“If the bondholders are getting both the yield of a private sale and the tax breaks of a public sale, that implies the deal is high-risk.”
County says project funding hinges on cities’ endorsement
By Peggy Heinkel-Wolfe / Staff Writer
CORINTH — Denton County leaders have asked the Corinth City Council to join other Denton-area cities along Interstate 35E in endorsing a plan that would bring in a private developer to widen the highway from the Bush Turnpike to U.S. Highway 380.
County transportation consultant John Polster told the City Council that even if the Texas Department of Transportation devoted all the funding it had for the next decade, it would not be enough to pay for the nearly $5 billion project.
For TxDOT’s entire Dallas District, only about $800,000 is available to build new roads or widen existing ones, Polster said. Denton County has about $500,000 available from its own bonds and the tolling of State Highway 121 for the project, he said.
Even though the county and the state don’t have the money to widen the road, developers such as the Spanish toll firm Cintra consider the project lucrative, he said.
A private developer could charge anywhere from 15 cents to 80 cents per mile in privately managed lanes to recover its investment in the project.
People could still drive in one of the four free lanes, or on the frontage road, but if they wanted to get to their destination faster, they could pay the variable toll to travel in the managed lanes.
“They [the managed lanes] guarantee a travel speed of 50 mph,” Polster said.
In other words, the more congestion there is, the higher the variable toll to guarantee the free flow of traffic in the managed lanes.
Polster also told the council that, while the toll lanes would run the entire length of the expansion, the majority of the revenue from the managed lanes would be expected between the turnpike and State Highway 121.
But the kind of project Denton County is proposing — a public-private partnership — got kicked to the curb by the Texas Legislature in 2009. A few projects in the Dallas-Fort Worth area were grandfathered in, including the reconstruction of Interstate 635, the North Tarrant Express and the DFW Connector, popularly known as the Grapevine Funnel.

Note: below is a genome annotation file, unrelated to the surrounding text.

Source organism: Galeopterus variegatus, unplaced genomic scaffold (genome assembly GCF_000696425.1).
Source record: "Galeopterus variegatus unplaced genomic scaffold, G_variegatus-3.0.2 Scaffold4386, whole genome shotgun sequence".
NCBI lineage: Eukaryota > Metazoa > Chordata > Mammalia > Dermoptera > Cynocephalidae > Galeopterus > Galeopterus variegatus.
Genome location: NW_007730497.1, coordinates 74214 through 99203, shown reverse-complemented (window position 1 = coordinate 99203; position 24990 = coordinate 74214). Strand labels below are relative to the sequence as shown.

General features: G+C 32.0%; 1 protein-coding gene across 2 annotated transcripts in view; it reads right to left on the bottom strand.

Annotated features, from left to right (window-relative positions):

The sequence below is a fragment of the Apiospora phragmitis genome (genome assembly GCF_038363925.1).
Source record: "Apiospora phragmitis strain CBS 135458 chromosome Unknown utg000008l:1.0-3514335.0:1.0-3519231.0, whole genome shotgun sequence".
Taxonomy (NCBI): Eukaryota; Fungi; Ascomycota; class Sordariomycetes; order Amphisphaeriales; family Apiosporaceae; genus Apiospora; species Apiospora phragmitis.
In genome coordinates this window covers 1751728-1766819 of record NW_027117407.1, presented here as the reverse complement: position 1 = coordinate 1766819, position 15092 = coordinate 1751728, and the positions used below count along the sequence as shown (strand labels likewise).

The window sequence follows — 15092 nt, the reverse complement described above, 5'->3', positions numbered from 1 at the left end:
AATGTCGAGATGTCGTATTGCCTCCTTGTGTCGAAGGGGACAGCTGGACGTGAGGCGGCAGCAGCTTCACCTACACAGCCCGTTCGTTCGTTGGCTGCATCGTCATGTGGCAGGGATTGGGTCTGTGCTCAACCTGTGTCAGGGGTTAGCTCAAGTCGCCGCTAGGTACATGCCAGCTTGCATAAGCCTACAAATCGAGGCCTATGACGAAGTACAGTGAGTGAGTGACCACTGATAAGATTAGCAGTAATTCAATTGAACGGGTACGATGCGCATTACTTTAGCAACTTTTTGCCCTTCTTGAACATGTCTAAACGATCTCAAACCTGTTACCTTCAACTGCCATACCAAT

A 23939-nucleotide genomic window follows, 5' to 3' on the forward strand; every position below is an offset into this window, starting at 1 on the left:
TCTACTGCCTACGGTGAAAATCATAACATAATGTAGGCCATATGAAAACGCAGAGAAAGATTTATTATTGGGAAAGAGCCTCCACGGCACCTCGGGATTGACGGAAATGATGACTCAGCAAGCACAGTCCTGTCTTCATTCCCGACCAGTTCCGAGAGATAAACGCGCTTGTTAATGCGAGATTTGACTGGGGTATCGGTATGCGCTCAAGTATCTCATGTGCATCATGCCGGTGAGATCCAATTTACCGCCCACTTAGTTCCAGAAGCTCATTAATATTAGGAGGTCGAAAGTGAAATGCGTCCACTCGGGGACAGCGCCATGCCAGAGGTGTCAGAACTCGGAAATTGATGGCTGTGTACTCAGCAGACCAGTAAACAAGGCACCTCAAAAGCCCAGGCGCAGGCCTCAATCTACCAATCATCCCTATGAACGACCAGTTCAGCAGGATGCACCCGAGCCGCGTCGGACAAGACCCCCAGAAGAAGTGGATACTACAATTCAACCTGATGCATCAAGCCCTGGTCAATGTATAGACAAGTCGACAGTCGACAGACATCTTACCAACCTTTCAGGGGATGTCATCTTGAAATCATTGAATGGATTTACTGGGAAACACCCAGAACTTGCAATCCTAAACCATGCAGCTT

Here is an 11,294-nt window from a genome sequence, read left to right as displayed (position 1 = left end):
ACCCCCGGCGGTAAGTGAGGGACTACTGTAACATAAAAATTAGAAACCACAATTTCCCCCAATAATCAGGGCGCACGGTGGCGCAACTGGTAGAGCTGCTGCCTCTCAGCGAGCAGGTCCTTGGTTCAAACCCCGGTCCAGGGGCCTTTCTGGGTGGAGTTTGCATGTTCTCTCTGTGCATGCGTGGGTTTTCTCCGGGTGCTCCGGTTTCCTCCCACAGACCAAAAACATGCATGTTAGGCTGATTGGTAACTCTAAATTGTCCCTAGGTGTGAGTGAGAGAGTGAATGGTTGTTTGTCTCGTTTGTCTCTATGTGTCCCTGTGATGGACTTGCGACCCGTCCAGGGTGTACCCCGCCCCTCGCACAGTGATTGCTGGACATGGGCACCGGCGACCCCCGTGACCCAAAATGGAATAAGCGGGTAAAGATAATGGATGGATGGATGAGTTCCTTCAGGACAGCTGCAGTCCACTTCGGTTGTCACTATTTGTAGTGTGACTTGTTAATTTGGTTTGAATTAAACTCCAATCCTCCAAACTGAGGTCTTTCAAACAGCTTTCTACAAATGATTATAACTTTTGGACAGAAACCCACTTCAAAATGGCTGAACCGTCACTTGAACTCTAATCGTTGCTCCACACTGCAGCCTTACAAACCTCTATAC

In order for the Legislature to revisit the funding mechanism for Denton County, state representatives are looking for endorsements, such as city council resolutions, of the concept, Polster told the council.
Council member John Booher questioned why — funding model aside — Corinth should endorse a project that would change the exit ramps and make it difficult to stop in the city.
Polster told him that the design for the managed lanes would require that drivers travel certain lengths uninterrupted for safety and mobility, but he would look into the design changes and report back.
Booher questioned whether public officials could make an informed decision about the deal, since some of the funding assumptions are private. Toll road developers conduct the research on the profitability of variable tolls but consider their research methodology proprietary, Polster said.
In an interview Friday, Booher said he felt the council wasn’t given enough information about the way the bond package would be set up.
“If the bondholders are getting both the yield of a private sale and the tax breaks of a public sale, that implies the deal is high-risk,” Booher said.
He questioned whether the county would really be protected if the bondholder couldn’t make the payments, even though county leaders have said they could sell the road to another investor.
“If the business model fails, why would someone else buy it, without the county taking more of the risk?” Booher said.
The Corinth council is expected to take up the matter at its regular meeting Thursday.
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